A fellow caregiver answered...

First, what does DIC stand for?
And where can I get a copy of this Public Law 108-183 that you mention?

So is what you are saying that mom would qualify for the Veterans Aid Program? Even thou, she remarried to a non-vet at the age of 77. Mom lives in SE Michigan, is there someone in this region I can talk to?

Barbara steinberg answered...

DIC stands for Dependency and Indemnity Compensation. It only applies if the veteran died as a result of illness or injury connected to his service.

The common benefit is nonservice connected pension and the November 1, 1990 date applies to this benefit.

Va accredited agent answered...

My suggestion is simple. Go online to the VA web site, you can apply online for your mother. there are 2 major problems with the VA. First if you call the VA they may say yes or they may say no!!! It depends on who you are talking to. The reason for this is that the VA is vastly under staffed with qualified people. Second just because the VA denies the claim it does not make it so. You have the right to appeal there ruling. What is important to remember is that congress passes laws and not the VA. The VA interprets these laws. The best example of this is Agent Orange. First the VA said there was not a problem, then it became "Tell us where you where in Vietnam" then it was if you where in Vietnam so forth and so on. In the last 6 months they have added new diseases to the every growing list of diseases associated with agent orange. Meaning you could of been denied in the pass and now you are eligible. However the VA will not tell yoou this. Also as a point of fact in reference to Agent Orange The VA says where in Vietnam? Which leads everyone to believe that unless you where in Vietnam you where not exposed to Agent Orange while on active duty. The fact of the matter is this is incorrect!!!! You could of been in Korea or on a military base in the US and still be exposed to Agent Orange. Just because the VA says no, it does not make it so. The VA Court of Appeals and the Federal Courts have ruled many times against the VA and there interpertation of the Federal Laws. This is also a point of fact, Especially if you consider that this is what I and my team of accredited attorneys do.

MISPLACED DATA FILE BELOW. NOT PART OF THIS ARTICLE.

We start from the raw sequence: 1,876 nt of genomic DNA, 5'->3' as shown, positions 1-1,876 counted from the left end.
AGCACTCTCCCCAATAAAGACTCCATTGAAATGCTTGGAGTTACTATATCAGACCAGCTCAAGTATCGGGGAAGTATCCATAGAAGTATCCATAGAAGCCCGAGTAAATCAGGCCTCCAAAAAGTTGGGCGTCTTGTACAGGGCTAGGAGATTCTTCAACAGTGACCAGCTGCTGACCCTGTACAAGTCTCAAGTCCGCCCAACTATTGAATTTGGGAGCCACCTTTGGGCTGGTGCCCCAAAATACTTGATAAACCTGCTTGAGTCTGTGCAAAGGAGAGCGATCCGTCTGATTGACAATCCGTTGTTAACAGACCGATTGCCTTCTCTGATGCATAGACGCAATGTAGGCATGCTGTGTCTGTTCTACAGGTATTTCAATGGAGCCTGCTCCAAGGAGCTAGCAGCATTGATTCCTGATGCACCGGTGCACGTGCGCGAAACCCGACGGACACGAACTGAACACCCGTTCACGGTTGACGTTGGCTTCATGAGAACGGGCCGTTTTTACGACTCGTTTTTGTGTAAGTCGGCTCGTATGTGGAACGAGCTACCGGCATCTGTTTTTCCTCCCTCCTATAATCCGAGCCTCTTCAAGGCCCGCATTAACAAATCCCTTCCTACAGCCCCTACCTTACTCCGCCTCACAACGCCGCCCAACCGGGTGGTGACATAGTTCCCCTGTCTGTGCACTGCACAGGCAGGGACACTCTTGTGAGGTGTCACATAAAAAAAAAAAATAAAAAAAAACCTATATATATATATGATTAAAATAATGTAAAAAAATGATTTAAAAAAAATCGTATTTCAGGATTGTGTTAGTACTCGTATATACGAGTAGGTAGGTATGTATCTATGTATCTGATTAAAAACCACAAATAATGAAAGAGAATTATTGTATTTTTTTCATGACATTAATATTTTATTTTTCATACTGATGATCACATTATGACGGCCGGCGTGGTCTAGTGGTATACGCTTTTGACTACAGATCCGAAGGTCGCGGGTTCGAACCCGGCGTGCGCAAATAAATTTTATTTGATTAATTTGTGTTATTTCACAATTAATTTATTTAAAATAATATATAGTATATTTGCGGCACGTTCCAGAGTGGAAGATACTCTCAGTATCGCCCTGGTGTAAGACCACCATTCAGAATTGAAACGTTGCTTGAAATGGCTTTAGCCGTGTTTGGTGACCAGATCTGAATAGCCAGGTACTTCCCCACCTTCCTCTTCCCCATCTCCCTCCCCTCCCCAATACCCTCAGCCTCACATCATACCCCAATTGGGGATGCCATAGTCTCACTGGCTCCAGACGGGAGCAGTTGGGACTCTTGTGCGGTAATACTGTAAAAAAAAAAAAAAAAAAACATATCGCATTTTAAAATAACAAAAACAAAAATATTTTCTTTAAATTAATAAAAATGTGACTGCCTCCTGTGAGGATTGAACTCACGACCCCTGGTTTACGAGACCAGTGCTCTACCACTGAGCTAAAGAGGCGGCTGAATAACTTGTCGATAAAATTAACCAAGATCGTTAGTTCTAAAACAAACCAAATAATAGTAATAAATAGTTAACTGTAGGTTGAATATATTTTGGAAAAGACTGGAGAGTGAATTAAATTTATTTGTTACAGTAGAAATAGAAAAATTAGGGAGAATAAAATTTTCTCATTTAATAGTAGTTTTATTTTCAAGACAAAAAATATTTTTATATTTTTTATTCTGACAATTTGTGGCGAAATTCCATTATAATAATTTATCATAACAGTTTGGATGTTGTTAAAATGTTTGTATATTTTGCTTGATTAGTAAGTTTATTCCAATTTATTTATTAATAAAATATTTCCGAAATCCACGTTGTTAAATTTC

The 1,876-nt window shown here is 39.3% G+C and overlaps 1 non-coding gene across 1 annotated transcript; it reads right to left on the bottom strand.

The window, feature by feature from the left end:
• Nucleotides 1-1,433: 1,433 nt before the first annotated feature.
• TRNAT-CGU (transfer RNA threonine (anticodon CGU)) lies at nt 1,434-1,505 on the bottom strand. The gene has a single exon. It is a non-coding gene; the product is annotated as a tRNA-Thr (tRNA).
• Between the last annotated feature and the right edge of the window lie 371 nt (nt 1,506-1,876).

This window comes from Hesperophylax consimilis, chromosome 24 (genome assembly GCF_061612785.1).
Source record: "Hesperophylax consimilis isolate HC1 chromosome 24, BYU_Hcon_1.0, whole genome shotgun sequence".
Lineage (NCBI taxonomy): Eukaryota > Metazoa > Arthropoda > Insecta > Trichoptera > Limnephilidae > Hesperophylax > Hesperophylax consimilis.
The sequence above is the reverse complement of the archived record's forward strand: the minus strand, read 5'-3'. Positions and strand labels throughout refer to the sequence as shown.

A fellow caregiver answered...

To follow up with every one's comments, I contacted an Elder Law Attorny with my specific question about mom remarrying to a non-vet and asked if she would be eligible for VA benefits Aid/ Attendence. After all being married to my dad, WWII Vet. Dad past away and mom remarried.

The answer is no, so it looks like she forfeited her benefits when she remarried.

I appreciate every ones feedback. This is a wonderful sounding board for resources.

Va accredited agent answered...

I had this very conversation with the VA in Philly where all the aid and attendance programs are processed for the east coast. Accotding to them it does not matter!!! I strongly suggest that you call 1800-827-1000 follow the instructions on the phone and you will be contacted to a va rep.

A fellow caregiver answered...

thank you for the phone number. I will follow up with them. However, I simply find it amazing the mixed responses I have been receiving.